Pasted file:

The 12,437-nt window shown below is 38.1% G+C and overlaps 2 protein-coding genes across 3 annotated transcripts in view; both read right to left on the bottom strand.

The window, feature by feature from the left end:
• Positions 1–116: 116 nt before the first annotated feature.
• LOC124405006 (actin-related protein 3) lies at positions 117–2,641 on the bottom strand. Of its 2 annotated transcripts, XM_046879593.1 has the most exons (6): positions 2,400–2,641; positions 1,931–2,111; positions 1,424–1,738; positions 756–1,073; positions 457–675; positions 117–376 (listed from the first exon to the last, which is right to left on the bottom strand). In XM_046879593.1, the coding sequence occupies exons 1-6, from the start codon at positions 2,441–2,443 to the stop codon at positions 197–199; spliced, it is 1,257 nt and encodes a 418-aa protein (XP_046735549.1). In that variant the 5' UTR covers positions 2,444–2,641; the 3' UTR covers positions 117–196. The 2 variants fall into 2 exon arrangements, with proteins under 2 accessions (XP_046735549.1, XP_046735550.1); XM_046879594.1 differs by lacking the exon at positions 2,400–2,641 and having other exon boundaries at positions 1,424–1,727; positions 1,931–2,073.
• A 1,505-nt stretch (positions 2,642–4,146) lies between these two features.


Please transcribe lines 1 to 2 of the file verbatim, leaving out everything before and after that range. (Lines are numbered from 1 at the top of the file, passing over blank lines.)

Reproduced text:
The 12,437-nt window shown below is 38.1% G+C and overlaps 2 protein-coding genes across 3 annotated transcripts in view; both read right to left on the bottom strand.

The window, feature by feature from the left end: